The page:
Thursday’s New York Times presented photos of the nineteen fourth graders and two teachers gunned down at the elementary school in Uvalde, Texas. As happened a decade ago after the Connecticut school shooting that killed an even larger number of first graders, calculated disinformation immediately began circulating on the Internet claiming that it was a “false flag” event staged by paid actors and that the eighteen-year-old shooter was an undocumented immigrant. Both rumors are absolutely false. Sadly, such manufactured reports demonstrate the lengths to which opponents of gun safety regulations and other provocateurs will go to distract the public and seek to lessen the impact of this horrible event (Hsu, Frenkel, and Thompson, 2022). I invite you to look at the photos of these child-victims. Absolutely nothing should be able to lessen our empathic anguish at the pain they experienced, the eternal grieving of their families, and the loss to American society of the positive contributions that they were otherwise destined to make.
This week’s tragic event calls our attention to the news media’s temporary focus on the scourge of gun violence. We should take note of the information produced at this moment before national attention moves again to other issues. This shooting will likely recede in our memories as a “routine” American event, like so many other mass shootings that came before—and the others that will inevitably afflict us in the future without strong action from political leaders right now.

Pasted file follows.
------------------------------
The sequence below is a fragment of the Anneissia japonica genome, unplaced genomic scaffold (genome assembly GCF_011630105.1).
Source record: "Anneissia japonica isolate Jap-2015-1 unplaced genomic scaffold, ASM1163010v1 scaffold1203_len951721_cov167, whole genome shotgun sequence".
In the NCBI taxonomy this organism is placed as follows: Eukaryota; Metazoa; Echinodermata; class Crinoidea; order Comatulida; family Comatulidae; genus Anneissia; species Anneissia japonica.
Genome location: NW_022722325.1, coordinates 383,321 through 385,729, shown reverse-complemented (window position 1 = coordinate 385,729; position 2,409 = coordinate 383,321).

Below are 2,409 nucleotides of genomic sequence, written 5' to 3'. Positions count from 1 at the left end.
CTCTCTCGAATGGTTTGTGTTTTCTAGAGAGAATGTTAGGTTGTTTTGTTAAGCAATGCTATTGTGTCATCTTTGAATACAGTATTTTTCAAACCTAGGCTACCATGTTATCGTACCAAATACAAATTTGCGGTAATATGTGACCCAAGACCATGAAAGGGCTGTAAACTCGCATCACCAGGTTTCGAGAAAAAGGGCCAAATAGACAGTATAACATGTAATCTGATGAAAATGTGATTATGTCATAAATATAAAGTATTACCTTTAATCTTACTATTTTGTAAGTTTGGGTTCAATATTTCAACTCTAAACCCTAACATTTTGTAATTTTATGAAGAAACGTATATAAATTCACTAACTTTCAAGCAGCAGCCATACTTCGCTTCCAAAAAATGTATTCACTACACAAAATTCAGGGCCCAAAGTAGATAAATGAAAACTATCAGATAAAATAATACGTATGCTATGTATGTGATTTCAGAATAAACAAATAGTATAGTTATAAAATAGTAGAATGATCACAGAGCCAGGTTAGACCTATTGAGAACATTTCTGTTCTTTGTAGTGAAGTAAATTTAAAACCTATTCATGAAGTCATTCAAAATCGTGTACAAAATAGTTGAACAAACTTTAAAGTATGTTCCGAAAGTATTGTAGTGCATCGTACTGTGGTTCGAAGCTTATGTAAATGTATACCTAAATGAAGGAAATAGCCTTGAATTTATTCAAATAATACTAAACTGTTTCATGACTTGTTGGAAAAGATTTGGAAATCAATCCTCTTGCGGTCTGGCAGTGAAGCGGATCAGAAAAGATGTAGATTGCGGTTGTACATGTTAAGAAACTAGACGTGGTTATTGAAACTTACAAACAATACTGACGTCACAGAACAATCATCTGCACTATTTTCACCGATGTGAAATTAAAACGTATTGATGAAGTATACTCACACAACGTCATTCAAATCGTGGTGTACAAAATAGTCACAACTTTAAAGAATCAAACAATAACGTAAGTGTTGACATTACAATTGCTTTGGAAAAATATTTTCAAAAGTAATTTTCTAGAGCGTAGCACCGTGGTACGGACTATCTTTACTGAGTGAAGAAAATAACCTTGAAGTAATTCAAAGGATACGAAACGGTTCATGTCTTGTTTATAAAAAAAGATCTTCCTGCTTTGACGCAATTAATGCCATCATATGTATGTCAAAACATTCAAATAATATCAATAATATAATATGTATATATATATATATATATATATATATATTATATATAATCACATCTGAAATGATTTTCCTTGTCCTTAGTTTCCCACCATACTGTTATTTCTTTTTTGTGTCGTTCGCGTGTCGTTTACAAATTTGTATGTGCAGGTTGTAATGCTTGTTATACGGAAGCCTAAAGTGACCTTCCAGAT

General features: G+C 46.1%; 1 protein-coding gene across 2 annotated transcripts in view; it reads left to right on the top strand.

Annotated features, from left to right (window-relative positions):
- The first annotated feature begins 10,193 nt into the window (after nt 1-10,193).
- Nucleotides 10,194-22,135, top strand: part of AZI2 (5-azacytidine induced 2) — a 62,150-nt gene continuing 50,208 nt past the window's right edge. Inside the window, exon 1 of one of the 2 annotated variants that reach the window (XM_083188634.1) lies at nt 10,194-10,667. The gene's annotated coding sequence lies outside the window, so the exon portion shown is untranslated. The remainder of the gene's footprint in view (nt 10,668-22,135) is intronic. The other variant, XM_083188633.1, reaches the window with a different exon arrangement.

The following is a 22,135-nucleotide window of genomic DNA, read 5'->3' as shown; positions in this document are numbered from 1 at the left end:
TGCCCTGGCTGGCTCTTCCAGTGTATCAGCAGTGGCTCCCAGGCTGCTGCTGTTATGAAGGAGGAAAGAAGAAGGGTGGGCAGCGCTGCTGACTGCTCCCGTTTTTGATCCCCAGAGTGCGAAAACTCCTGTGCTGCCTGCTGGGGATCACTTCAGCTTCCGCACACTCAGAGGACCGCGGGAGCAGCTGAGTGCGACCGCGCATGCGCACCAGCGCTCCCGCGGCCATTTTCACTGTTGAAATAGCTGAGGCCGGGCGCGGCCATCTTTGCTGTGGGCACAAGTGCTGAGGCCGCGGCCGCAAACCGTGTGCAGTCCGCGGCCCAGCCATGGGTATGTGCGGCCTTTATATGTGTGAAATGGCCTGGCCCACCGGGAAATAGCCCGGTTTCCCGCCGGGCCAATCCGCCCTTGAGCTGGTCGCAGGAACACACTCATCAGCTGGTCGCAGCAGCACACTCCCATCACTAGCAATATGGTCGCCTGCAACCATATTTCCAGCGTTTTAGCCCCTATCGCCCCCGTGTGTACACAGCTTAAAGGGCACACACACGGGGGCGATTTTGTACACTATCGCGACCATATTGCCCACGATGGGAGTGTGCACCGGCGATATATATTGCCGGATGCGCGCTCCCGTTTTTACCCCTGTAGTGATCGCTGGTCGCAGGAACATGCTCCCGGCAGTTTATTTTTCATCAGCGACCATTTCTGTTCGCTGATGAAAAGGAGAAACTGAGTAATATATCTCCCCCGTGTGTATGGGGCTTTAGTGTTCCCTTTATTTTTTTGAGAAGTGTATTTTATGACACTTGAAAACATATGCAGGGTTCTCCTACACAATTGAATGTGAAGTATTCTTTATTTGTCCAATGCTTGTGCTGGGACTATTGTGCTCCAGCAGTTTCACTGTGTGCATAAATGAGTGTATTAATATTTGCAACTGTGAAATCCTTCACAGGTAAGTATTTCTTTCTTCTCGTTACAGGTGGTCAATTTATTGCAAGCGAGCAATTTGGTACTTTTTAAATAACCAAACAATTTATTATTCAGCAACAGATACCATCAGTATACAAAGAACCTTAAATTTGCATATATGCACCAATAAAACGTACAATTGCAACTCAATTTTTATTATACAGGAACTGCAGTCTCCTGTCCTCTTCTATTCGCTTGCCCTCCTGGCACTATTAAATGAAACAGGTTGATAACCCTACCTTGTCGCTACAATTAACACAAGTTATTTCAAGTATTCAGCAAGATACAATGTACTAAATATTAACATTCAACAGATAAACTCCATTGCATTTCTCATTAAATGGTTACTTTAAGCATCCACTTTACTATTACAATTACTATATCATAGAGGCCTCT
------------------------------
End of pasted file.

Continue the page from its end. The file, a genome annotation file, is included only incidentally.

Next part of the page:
Shockingly, but not surprisingly, firearms have now surpassed motor vehicle collisions as the leading cause of death for American children ages one to nineteen. Only one-third of these deaths are from suicides amid a disturbing rise in homicides affecting children (Keating, 2022; Owens, 2022). How could there be a more striking indicator that firearms are too easily accessible in the United States? As the trend line for firearms deaths of children moves higher, is there some level of gun homicides affecting children that would finally move those who actively block sensible gun laws to join the effort to reduce, rather than increase, the risks of gun violence?
The United States is unique for having a powerful political party that—for ideological, political, and financial reasons—appears committed to maximizing the presence of guns throughout society and coldly tolerating any level of bloodshed and death that will result from that commitment. In other countries, as noted in current news stories, swift action was taken in the aftermath of mass shootings that demonstrably reduced the likelihood of future mass shootings (Cassidy, 2022; Fisher, 2022).
A few examples:
- Australia: Twenty-five years ago, after a mass shooting that killed three dozen people, semi-automatic and pump action firearms were banned and the government bought back such weapons in people’s possession. In the quarter-century since that event, there have only been three mass shootings in which four or more people were killed.
- Great Britain: After a mass shooting at a school, there was a ban on semi-automatic weapons, large capacity ammunition magazines were prohibited, a waiting period was imposed for gun purchases, and a limit was imposed on kinds of handguns available to the public. Mass shootings are extraordinarily rare in that country, occurring only every few years.
- New Zealand: After an extremist killed fifty worshipers at a mosque in 2019, the country immediately banned military-style rifles and high-capacity ammunition magazines.